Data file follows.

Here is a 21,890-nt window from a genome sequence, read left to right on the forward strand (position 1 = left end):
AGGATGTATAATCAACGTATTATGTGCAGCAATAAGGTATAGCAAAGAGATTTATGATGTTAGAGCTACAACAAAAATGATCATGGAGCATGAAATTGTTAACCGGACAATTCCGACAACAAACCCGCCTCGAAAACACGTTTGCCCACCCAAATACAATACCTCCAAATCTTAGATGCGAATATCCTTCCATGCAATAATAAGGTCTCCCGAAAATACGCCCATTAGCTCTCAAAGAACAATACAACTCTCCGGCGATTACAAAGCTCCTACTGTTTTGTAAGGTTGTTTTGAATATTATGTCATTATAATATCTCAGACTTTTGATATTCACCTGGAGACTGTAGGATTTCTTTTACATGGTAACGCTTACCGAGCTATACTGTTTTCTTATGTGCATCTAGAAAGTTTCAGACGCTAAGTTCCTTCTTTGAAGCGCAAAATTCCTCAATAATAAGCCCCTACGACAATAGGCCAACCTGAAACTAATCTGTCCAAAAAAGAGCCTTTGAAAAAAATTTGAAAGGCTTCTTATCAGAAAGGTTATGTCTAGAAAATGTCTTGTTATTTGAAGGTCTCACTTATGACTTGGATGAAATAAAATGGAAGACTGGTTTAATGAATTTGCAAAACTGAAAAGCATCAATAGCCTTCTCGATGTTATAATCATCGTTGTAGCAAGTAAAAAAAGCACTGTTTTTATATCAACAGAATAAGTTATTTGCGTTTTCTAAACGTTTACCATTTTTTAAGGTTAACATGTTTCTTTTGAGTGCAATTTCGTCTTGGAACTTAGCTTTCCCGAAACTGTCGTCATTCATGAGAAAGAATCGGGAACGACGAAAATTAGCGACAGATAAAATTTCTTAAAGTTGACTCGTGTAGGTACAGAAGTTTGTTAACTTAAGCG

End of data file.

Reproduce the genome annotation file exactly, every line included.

Here is a 21,890-nt window from a genome sequence, read left to right on the forward strand (position 1 = left end):
AGGATGTATAATCAACGTATTATGTGCAGCAATAAGGTATAGCAAAGAGATTTATGATGTTAGAGCTACAACAAAAATGATCATGGAGCATGAAATTGTTAACCGGACAATTCCGACAACAAACCCGCCTCGAAAACACGTTTGCCCACCCAAATACAATACCTCCAAATCTTAGATGCGAATATCCTTCCATGCAATAATAAGGTCTCCCGAAAATACGCCCATTAGCTCTCAAAGAACAATACAACTCTCCGGCGATTACAAAGCTCCTACTGTTTTGTAAGGTTGTTTTGAATATTATGTCATTATAATATCTCAGACTTTTGATATTCACCTGGAGACTGTAGGATTTCTTTTACATGGTAACGCTTACCGAGCTATACTGTTTTCTTATGTGCATCTAGAAAGTTTCAGACGCTAAGTTCCTTCTTTGAAGCGCAAAATTCCTCAATAATAAGCCCCTACGACAATAGGCCAACCTGAAACTAATCTGTCCAAAAAAGAGCCTTTGAAAAAAATTTGAAAGGCTTCTTATCAGAAAGGTTATGTCTAGAAAATGTCTTGTTATTTGAAGGTCTCACTTATGACTTGGATGAAATAAAATGGAAGACTGGTTTAATGAATTTGCAAAACTGAAAAGCATCAATAGCCTTCTCGATGTTATAATCATCGTTGTAGCAAGTAAAAAAAGCACTGTTTTTATATCAACAGAATAAGTTATTTGCGTTTTCTAAACGTTTACCATTTTTTAAGGTTAACATGTTTCTTTTGAGTGCAATTTCGTCTTGGAACTTAGCTTTCCCGAAACTGTCGTCATTCATGAGAAAGAATCGGGAACGACGAAAATTAGCGACAGATAAAATTTCTTAAAGTTGACTCGTGTAGGTACAGAAGTTTGTTAACTTAAGCG